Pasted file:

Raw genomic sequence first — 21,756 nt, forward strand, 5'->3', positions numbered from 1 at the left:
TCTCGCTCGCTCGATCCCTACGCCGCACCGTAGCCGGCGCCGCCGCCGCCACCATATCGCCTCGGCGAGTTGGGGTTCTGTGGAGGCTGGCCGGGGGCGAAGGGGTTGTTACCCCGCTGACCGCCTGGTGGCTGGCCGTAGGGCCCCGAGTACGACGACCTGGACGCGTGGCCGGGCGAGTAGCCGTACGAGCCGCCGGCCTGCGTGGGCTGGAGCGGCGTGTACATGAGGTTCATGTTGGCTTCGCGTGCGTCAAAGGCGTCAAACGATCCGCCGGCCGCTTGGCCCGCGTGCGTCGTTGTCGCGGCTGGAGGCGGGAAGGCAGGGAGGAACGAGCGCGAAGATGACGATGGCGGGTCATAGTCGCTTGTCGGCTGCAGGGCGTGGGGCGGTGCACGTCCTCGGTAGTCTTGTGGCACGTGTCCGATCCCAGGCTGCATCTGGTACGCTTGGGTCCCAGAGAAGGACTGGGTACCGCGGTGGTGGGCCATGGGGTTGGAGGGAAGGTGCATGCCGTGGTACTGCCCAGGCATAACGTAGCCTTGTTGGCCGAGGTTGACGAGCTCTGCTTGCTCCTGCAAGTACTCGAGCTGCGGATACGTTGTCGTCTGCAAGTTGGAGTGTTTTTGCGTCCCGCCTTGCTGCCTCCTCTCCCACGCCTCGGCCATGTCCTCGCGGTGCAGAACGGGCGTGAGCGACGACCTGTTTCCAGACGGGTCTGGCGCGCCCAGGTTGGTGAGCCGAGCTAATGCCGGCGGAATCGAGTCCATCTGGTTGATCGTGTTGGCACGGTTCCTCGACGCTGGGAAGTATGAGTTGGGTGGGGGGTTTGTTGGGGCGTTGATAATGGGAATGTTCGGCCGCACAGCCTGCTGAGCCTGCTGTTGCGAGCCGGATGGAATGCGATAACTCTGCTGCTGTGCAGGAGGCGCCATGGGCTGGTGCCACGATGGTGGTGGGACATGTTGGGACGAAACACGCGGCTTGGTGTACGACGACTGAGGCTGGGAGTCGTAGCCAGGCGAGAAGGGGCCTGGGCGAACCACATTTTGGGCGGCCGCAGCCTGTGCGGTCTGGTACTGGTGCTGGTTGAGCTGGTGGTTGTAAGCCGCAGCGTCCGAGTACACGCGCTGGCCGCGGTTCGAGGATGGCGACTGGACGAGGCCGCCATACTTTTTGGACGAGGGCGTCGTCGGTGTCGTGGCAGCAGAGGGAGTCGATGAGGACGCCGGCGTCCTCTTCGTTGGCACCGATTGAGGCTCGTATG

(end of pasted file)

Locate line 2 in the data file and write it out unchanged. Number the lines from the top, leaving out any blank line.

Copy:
TCTCGCTCGCTCGATCCCTACGCCGCACCGTAGCCGGCGCCGCCGCCGCCACCATATCGCCTCGGCGAGTTGGGGTTCTGTGGAGGCTGGCCGGGGGCGAAGGGGTTGTTACCCCGCTGACCGCCTGGTGGCTGGCCGTAGGGCCCCGAGTACGACGACCTGGACGCGTGGCCGGGCGAGTAGCCGTACGAGCCGCCGGCCTGCGTGGGCTGGAGCGGCGTGTACATGAGGTTCATGTTGGCTTCGCGTGCGTCAAAGGCGTCAAACGATCCGCCGGCCGCTTGGCCCGCGTGCGTCGTTGTCGCGGCTGGAGGCGGGAAGGCAGGGAGGAACGAGCGCGAAGATGACGATGGCGGGTCATAGTCGCTTGTCGGCTGCAGGGCGTGGGGCGGTGCACGTCCTCGGTAGTCTTGTGGCACGTGTCCGATCCCAGGCTGCATCTGGTACGCTTGGGTCCCAGAGAAGGACTGGGTACCGCGGTGGTGGGCCATGGGGTTGGAGGGAAGGTGCATGCCGTGGTACTGCCCAGGCATAACGTAGCCTTGTTGGCCGAGGTTGACGAGCTCTGCTTGCTCCTGCAAGTACTCGAGCTGCGGATACGTTGTCGTCTGCAAGTTGGAGTGTTTTTGCGTCCCGCCTTGCTGCCTCCTCTCCCACGCCTCGGCCATGTCCTCGCGGTGCAGAACGGGCGTGAGCGACGACCTGTTTCCAGACGGGTCTGGCGCGCCCAGGTTGGTGAGCCGAGCTAATGCCGGCGGAATCGAGTCCATCTGGTTGATCGTGTTGGCACGGTTCCTCGACGCTGGGAAGTATGAGTTGGGTGGGGGGTTTGTTGGGGCGTTGATAATGGGAATGTTCGGCCGCACAGCCTGCTGAGCCTGCTGTTGCGAGCCGGATGGAATGCGATAACTCTGCTGCTGTGCAGGAGGCGCCATGGGCTGGTGCCACGATGGTGGTGGGACATGTTGGGACGAAACACGCGGCTTGGTGTACGACGACTGAGGCTGGGAGTCGTAGCCAGGCGAGAAGGGGCCTGGGCGAACCACATTTTGGGCGGCCGCAGCCTGTGCGGTCTGGTACTGGTGCTGGTTGAGCTGGTGGTTGTAAGCCGCAGCGTCCGAGTACACGCGCTGGCCGCGGTTCGAGGATGGCGACTGGACGAGGCCGCCATACTTTTTGGACGAGGGCGTCGTCGGTGTCGTGGCAGCAGAGGGAGTCGATGAGGACGCCGGCGTCCTCTTCGTTGGCACCGATTGAGGCTCGTATG